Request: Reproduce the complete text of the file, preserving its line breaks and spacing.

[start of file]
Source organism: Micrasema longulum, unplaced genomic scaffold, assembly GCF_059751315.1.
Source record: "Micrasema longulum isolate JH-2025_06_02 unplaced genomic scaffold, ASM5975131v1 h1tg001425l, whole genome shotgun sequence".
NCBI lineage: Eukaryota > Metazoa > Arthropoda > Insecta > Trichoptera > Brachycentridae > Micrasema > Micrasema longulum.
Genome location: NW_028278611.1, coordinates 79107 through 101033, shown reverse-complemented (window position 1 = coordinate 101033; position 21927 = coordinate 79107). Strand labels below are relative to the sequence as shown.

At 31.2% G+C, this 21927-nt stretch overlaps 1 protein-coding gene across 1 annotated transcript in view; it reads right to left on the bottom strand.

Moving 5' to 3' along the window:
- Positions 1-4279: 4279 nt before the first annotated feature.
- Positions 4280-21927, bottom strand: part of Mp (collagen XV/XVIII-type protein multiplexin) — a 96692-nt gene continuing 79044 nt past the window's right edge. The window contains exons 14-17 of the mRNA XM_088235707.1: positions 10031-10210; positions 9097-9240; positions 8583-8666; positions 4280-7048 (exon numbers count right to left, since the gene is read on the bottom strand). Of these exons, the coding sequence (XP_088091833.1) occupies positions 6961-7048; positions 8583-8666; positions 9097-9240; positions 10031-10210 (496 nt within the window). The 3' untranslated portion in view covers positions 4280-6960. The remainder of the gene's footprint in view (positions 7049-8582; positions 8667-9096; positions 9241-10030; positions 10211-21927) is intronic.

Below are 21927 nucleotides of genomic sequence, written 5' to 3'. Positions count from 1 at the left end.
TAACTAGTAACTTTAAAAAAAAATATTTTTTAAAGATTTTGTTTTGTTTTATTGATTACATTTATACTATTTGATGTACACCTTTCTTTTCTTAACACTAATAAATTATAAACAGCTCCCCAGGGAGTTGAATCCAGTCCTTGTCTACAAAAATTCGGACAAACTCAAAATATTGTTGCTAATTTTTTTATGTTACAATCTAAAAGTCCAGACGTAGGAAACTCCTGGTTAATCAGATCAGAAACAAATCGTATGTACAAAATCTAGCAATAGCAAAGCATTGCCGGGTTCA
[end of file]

Source organism: Micrasema longulum, unplaced genomic scaffold, assembly GCF_059751315.1.
Source record: "Micrasema longulum isolate JH-2025_06_02 unplaced genomic scaffold, ASM5975131v1 h1tg001425l, whole genome shotgun sequence".
NCBI lineage: Eukaryota > Metazoa > Arthropoda > Insecta > Trichoptera > Brachycentridae > Micrasema > Micrasema longulum.
Genome location: NW_028278611.1, coordinates 79107 through 101033, shown reverse-complemented (window position 1 = coordinate 101033; position 21927 = coordinate 79107). Strand labels below are relative to the sequence as shown.

At 31.2% G+C, this 21927-nt stretch overlaps 1 protein-coding gene across 1 annotated transcript in view; it reads right to left on the bottom strand.

Moving 5' to 3' along the window:
- Positions 1-4279: 4279 nt before the first annotated feature.
- Positions 4280-21927, bottom strand: part of Mp (collagen XV/XVIII-type protein multiplexin) — a 96692-nt gene continuing 79044 nt past the window's right edge. The window contains exons 14-17 of the mRNA XM_088235707.1: positions 10031-10210; positions 9097-9240; positions 8583-8666; positions 4280-7048 (exon numbers count right to left, since the gene is read on the bottom strand). Of these exons, the coding sequence (XP_088091833.1) occupies positions 6961-7048; positions 8583-8666; positions 9097-9240; positions 10031-10210 (496 nt within the window). The 3' untranslated portion in view covers positions 4280-6960. The remainder of the gene's footprint in view (positions 7049-8582; positions 8667-9096; positions 9241-10030; positions 10211-21927) is intronic.

Below are 21927 nucleotides of genomic sequence, written 5' to 3'. Positions count from 1 at the left end.
TAACTAGTAACTTTAAAAAAAAATATTTTTTAAAGATTTTGTTTTGTTTTATTGATTACATTTATACTATTTGATGTACACCTTTCTTTTCTTAACACTAATAAATTATAAACAGCTCCCCAGGGAGTTGAATCCAGTCCTTGTCTACAAAAATTCGGACAAACTCAAAATATTGTTGCTAATTTTTTTATGTTACAATCTAAAAGTCCAGACGTAGGAAACTCCTGGTTAATCAGATCAGAAACAAATCGTATGTACAAAATCTAGCAATAGCAAAGCATTGCCGGGTTCA